Insurers are offering recovery advice to Floridians in the wake of Hurricane Irma, now a tropical storm continuing to batter north Florida and southern Georgia with wind and rain.
“As the effects of Hurricane Irma continue to plague Florida, PCI encourages Floridians to safely and thoroughly assess their home, business and auto damage,” said Logan McFaddin, Florida regional manager of Property Casualty Insurers Association of America (PCI). “Once you’ve had a moment to assess your property damage, immediately reach out to your insurer to file a claim.”
The association offers this list of tips:
— Secure property from further damage or theft.
— Contact your insurance agent or company representative as soon as possible to report damage.
— Inventory losses and photograph damage to provide to your insurance adjuster. Save receipts for any temporary repairs you make.
— If you are a business owner, keep detailed records of business activity that is negatively affected due to the tornado or storm, and keep a list of extra expenses during the interruption. Prepare records to show the income from the business before and after the loss.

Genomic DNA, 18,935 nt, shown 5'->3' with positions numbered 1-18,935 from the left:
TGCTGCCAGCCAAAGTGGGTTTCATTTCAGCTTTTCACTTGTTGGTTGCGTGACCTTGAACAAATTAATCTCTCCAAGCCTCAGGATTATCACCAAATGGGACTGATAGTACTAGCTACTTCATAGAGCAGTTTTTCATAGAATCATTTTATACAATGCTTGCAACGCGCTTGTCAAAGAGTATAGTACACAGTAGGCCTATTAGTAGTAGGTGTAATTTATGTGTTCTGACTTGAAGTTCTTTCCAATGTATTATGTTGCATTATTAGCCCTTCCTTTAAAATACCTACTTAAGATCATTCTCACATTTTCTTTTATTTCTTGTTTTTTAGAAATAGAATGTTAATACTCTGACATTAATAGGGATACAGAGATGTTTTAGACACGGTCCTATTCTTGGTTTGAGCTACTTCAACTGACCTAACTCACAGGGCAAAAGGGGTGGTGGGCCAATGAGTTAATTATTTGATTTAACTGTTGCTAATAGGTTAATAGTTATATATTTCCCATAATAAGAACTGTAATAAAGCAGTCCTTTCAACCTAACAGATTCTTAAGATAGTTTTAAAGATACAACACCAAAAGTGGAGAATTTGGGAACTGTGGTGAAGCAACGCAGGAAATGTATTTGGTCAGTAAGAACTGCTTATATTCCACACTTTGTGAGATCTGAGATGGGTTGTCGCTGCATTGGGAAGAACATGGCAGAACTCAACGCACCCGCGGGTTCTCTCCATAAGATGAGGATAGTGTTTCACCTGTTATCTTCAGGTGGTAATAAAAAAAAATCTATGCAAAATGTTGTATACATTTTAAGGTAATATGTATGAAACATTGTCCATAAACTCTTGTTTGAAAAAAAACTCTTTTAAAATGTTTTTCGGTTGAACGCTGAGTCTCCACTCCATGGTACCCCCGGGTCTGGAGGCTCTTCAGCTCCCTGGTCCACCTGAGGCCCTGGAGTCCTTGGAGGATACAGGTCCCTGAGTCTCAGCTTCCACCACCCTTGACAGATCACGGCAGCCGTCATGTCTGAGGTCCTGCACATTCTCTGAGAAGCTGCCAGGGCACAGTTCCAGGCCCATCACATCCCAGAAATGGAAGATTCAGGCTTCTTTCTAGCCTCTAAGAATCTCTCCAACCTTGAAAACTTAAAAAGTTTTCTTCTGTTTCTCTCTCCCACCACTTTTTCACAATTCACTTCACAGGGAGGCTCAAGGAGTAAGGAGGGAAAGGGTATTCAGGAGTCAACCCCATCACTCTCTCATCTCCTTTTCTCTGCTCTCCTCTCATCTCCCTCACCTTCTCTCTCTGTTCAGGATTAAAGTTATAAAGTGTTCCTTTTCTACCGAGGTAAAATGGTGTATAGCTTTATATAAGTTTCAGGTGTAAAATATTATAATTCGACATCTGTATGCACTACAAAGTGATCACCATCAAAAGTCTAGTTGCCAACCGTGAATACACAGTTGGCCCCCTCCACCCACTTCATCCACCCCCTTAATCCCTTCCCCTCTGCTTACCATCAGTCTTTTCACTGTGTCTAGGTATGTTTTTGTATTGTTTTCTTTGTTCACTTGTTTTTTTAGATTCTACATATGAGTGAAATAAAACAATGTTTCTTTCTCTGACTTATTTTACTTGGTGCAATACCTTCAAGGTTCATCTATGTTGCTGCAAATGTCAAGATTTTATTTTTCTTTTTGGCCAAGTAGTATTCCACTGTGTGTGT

— Many standard homeowners and renters policies provide reimbursement of additional living expenses when the property is determined to be uninhabitable due to damage. This provision helps with paying for increases to necessary living expenses such as temporary housing and restaurant meals. In addition, extra expenses, such as overnight parking and laundry services may also be covered. Additional living expense coverage does not pay for all living expenses, so contact your insurance company or agent for a list of what your policy will cover.
— Be careful about unscrupulous contractors following a natural disaster. Contact your insurer, agent or local business bureau for references on potential contractors and ask for certificates of liability and workers compensation before signing contracts.
“Beware of any contractors who may come by your home or business, or even leave notes on your automobile, saying they can provide assistance without first having approval from your insurance company,” McFaddin said.
“It’s unfortunate, but there have been several reports of people taking advantage of others during storm recovery. To avoid this fraud and abuse, Floridians should contact their insurer and file a claim before any work is performed.”
In terms of flood damage, PCI warns “the standard homeowners policy does not cover flood damage … Please check with your insurer to see if you have flood insurance.”